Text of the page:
Principal Components

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Occasional Contributor
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Principal Components

Good Morning to everyone,

 

I have been carrying out PCA on my data in order to reduce the dimensionality and I have concluded to extract 2 Principal Components which explain 85% of the variation in the data set.

 

My question is, is there a way which I can model these two PC's with my response variable?

 

Thank you in advance,

George

Respected Advisor
Posts: 3,058

Re: Principal Components

Use Partial Least Squares. Do not use the Principal Components for modeling a Y variable.

 

Why?

 

PLS extracts components that are as predictive as possible of the Y variable, given the constraint that the components are perpendicular to each other. PCA extracts components which are perpendicular to each other, that ignore the Y variable and so may not be predictive at all.

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Paige Miller
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Posts: 6

Re: Principal Components

Posted in reply to PaigeMiller

Yeah I know that but my task is to compare the models extracted by each method (Principal Components Regression and Partial Least Squares Regression), so both have to be done.

 

Regards,

George

Respected Advisor
Posts: 3,058

Re: Principal Components


gstratis wrote:

 

My question is, is there a way which I can model these two PC's with my response variable?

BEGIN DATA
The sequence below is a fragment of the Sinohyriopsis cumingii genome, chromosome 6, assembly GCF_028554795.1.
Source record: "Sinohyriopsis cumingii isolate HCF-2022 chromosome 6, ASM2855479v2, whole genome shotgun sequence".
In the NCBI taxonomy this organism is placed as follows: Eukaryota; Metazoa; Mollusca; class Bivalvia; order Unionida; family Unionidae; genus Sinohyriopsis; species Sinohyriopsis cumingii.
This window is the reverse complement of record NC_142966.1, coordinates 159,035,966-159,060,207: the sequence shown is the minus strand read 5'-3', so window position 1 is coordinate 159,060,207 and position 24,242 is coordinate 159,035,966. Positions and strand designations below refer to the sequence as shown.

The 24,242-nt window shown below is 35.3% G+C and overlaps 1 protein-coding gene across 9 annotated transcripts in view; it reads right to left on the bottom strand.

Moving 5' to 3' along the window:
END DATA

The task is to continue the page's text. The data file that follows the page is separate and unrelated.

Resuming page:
Didn't you address this in your other thread? You were running PROC PLS with the PCR method selected.

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Paige Miller
Occasional Contributor
Posts: 6

Re: Principal Components

Posted in reply to PaigeMiller

Yes I did,

 

I was just wondering if there is another way of doing it so I could verify me results.

 

Regards,

George

Respected Advisor
Posts: 3,058

Re: Principal Components

[ Edited ]

You save the PCA scores, then use these scores as the X-variables in your regression.

 

I was just wondering if there is another way of doing it so I could verify me results.

 

You are implying that the results of PROC PLS with the PCR option need to be verified somehow?? I'm not aware of any such need to verify that PROC PLS is giving the right results, it seems to me that SAS has done that already so you don't have to.

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Paige Miller
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